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Microsoft, Google and Qualcomm complain about Nvidia Arm acquisition

Microsoft, Google and Qualcomm complain about Nvidia Arm acquisition

Tech companies Microsoft, Google and Qualcomm have complained about Nvidia's potential acquisition of Arm over antitrust concerns.

As reported by Bloomberg, these giant corporations have apparently voiced anxieties to US antitrust regulators, saying that this will harm competition in the tech sector. These concerns seem to largely stem from the fact that the deal would give Nvidia control over supply contracts to huge companies like Apple, Intel and Amazon.

Nvidia announced in September that it was buying Arm for $40 billion. UK-based Arm was previously owned by Japanese finance giant Softbank.

The deal is already being investigated by the UK Competition and Markets Authority, while the United States Federal Trade Commission is also apparently looking into the acquisition. China and the European Union will also be reviewing the deal.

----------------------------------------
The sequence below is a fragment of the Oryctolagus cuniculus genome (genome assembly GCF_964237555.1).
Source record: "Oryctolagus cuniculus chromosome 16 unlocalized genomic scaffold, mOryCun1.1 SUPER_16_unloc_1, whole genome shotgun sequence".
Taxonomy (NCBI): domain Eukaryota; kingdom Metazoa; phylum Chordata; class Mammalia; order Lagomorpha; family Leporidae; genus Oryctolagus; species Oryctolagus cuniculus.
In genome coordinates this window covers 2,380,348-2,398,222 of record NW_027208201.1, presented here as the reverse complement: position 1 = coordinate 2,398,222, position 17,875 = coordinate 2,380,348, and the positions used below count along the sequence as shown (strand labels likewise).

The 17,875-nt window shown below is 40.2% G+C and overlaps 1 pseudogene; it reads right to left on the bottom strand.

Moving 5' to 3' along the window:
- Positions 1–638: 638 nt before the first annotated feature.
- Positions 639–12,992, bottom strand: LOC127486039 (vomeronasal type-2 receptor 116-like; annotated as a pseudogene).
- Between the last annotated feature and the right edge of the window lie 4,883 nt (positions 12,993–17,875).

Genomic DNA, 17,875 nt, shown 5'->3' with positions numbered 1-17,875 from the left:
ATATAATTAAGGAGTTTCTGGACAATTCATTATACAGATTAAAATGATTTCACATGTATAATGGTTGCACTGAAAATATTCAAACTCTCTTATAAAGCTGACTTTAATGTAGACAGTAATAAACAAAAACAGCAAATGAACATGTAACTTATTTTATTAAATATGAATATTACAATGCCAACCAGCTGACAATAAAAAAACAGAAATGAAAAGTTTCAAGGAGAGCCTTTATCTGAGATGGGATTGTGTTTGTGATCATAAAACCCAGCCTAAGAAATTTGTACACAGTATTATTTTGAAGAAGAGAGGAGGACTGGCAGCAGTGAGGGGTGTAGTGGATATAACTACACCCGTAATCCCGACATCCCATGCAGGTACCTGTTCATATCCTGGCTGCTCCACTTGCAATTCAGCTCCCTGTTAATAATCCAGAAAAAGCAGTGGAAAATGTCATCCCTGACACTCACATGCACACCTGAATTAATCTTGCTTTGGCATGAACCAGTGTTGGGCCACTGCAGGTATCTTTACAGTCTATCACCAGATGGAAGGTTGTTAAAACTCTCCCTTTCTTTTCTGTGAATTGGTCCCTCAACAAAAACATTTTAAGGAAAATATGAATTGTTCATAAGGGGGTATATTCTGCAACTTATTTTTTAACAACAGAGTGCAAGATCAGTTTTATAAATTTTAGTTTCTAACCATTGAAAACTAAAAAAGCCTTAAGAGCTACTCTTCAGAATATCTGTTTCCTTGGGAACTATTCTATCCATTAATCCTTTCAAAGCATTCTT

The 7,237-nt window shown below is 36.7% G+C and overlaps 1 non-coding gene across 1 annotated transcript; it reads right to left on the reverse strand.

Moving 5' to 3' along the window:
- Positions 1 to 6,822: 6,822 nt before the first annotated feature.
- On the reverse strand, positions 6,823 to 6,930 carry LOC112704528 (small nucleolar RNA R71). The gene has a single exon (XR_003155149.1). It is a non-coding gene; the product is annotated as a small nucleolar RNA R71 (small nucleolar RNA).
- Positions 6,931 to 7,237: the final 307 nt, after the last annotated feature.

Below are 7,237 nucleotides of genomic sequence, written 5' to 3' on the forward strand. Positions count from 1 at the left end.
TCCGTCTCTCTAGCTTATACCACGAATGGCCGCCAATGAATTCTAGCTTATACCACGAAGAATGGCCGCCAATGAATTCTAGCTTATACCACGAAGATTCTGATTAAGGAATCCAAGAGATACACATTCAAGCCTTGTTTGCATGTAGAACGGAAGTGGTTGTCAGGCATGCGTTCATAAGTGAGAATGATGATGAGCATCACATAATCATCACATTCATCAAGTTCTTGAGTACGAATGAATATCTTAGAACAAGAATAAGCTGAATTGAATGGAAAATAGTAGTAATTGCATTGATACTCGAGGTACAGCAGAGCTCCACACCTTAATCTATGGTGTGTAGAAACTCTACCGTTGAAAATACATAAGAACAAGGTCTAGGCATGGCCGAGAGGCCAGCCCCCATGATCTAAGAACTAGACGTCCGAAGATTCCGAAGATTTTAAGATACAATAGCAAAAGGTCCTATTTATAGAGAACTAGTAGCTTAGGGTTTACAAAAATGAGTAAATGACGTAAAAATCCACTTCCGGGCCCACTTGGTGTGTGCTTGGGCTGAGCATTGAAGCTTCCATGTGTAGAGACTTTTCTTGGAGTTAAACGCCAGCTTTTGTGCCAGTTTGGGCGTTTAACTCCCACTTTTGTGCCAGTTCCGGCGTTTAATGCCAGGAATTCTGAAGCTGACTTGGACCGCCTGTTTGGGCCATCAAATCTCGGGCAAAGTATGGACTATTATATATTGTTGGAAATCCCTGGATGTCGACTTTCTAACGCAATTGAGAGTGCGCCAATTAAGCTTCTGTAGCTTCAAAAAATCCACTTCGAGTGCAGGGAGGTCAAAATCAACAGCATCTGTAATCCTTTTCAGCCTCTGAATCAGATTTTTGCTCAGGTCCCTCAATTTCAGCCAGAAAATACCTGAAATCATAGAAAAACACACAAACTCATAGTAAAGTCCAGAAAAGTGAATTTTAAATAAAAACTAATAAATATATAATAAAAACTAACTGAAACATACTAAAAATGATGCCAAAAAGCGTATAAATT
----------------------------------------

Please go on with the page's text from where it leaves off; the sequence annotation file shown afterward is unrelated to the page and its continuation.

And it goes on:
As it currently stands, Arm licenses designs and software to third-parties, with Bloomberg calling it "the Switzerland" of the chip industry because it isn't a direct competitor to other hardware companies.

“As we proceed through the review process, we’re confident that both regulators and customers will see the benefits of our plan to continue Arm’s open licensing model and ensure a transparent, collaborative relationship with Arm’s licensees,” an Nvidia spokesperson said.

“Our vision for Arm will help all Arm licensees grow their businesses and expand into new markets.”

Microsoft's potential acquisition of Bethesda parent company ZeniMax Media is also pending approval from the European Union at the moment.


PCGamesInsider Contributing Editor

Alex Calvin is a freelance journalist who writes about the business of games. He started out at UK trade paper MCV in 2013 and left as deputy editor over three years later. In June 2017, he joined Steel Media as the editor for new site PCGamesInsider.biz. In October 2019 he left this full-time position at the company but still contributes to the site on a daily basis. He has also written for GamesIndustry.biz, VGC, Games London, The Observer/Guardian and Esquire UK.

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